Sell ​​on social media without pushing people away

5 tips and warnings for selling on social networks

Social media is one of the best marketing tools out there: you can grow and reach a large audience with content and ads, and the people who like and / or follow you are your fans, so they are already you. objective group.

However, people may be reluctant to sell on these platforms. They see sites like Facebook, Instagram and Twitter as places to share content and interact with friends, family and, today, with brands.

You really have to approach this in the right way or you could alienate your audience, causing them to unfollow or unfollow you because they expect a two-way conversation and engaging content, not to get marketed.

It is also important to clarify that social selling does not mean advertising your product or service online so that people will buy it.

Social selling means that you are using social media to connect with sales prospects and nurture relationships to hopefully convert them into customers.

For example, I recently made a teatime tip on things to consider before starting to build your website. People could comment and ask questions in real time, and Facebook Live had a lot of information on hiring a professional web development company.

So, I wasn’t just talking to people to hire us for their website building needs; He was sharing relevant information and nurturing potential customers who might be looking for a company to help them.

Now that we’ve defined social selling, let’s take a look at what you can do to increase your chances of success:

1. Think about relationships, not dollar signs.

Make sure to post relevant non-sales content. You want to become an expert resource in your industry, so focus on adding value to your users’ feeds.

According to a study by LinkedIn, active buyers on social media welcome input from industry experts. Additionally, 76% of buyers are willing to have a conversation with potential suppliers.

Get to know your potential customers by asking them interesting questions, answering their questions in a timely manner, and responding to comments. The more trust and loyalty you build, the better your chances of turning a follower into a paying customer.

Read: The Power of Storytelling on Social Media

Once upon a time your strategy probably focused heavily on sharing links to third-party content with your audience. Well those days are over, and if you want to stand out in the crowded and noisy online environment, you need to focus on content marketing storytelling.

2. Take the time to build your accounts.

Make sure your bio and profile are filled out on all the platforms you want to use for social selling. It should include your website URL, About Us, phone number, and any other relevant contact information.

It can also help pin relevant posts, make sure your brand stands out, and have high-quality images to attract followers’ attention. Again, this builds trust and loyalty, making people feel more comfortable and confident doing business with you.

See how one of our clients, A Family Law Firm, has taken the time to not only fill out their contact information, but also the “Our Story” section on Facebook.

3. Choose your messages wisely.

What works on one platform may not work on another. Where do your potential customers hang out? Where do they talk business or look for restaurant recommendations? Generally:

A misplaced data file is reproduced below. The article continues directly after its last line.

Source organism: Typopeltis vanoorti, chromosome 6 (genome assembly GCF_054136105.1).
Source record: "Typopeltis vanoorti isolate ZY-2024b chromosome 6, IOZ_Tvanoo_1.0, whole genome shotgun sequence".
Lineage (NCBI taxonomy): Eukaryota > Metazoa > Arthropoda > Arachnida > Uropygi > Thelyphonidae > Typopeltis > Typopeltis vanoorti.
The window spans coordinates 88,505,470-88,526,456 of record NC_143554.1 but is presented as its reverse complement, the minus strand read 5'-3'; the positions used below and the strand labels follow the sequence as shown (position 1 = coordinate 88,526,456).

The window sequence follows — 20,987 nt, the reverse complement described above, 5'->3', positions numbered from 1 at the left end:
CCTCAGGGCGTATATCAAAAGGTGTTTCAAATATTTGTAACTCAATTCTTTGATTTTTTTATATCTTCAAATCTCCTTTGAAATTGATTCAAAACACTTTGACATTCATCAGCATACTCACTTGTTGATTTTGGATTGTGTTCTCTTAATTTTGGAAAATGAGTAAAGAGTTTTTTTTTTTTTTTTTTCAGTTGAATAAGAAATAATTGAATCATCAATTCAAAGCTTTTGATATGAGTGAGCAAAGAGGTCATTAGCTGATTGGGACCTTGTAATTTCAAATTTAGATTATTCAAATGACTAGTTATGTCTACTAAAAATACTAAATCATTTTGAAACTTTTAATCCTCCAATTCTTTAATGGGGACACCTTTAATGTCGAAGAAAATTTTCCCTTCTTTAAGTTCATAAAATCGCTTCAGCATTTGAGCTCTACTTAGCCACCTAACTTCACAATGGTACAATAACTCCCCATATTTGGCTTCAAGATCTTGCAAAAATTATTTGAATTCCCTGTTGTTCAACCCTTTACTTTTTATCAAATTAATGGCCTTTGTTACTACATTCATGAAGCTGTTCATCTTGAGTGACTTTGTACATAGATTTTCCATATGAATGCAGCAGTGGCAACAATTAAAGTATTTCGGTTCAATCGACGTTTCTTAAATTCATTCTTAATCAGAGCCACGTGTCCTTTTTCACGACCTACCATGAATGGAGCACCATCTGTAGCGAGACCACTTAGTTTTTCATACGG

* LinkedIn is more focused on business, so people are more comfortable with marketing messages there.

* Twitter has a great search feature, so you can more easily connect with potential customers and find relevant topics.

* Facebook has many communities that you can join and network (remember, don’t be pushy!)

* Instagram and Pinterest are for images, not long content pieces.

If you tailor your messaging for each platform, you are more likely to attract the right type of customer.

4. Let user-generated content sell for you.

You don’t have to do all the social selling work alone! There are so many ways to use User Generated Content (UGC) to your advantage, including:

* Contests and sweepstakes that encourage followers to share their content, hashtags and / or messages.

* Ratings or reviews of your product or service

* Testimonials

For example, J.Crew posts user ratings and reviews on their website, so when they post a dress or shirt on their social media account and someone clicks, they see other people’s votes of confidence.

User-generated content not only helps you, it helps your customers as well. Almost 80 percent of people say that UGC drives their purchasing decisions. It’s a win-win situation!

5. Try, test, and try again.

All business owners should track and measure their efforts, be it a digital newsletter or a Google AdWords campaign. Look at your data and statistics to determine what works and what doesn’t.

Maybe people are being referred to a page on your website since their Facebook post, but they only spend a few seconds on it.

You need to see why that is – is your message unclear? Bored? Is there a broken link? By tracking the routes of your visitors, you can see where you need to take a closer look.

Google Analytics is a free tool that you can use to measure your website statistics, and there are also paid tools that can help you break down and understand your data.

The more you test and adjust your sales attempts on social media, the better your ROI (and the happier your followers will be).

While social selling is different than traditional methods, it’s still about building relationships and credibility. Focus on the person behind the platform, not turning it into a sale or guiding it through a marketing funnel. Take the time to make connections and you will create a community of prospects who will appreciate hearing from you.

Leave a Reply

Your email address will not be published. Required fields are marked *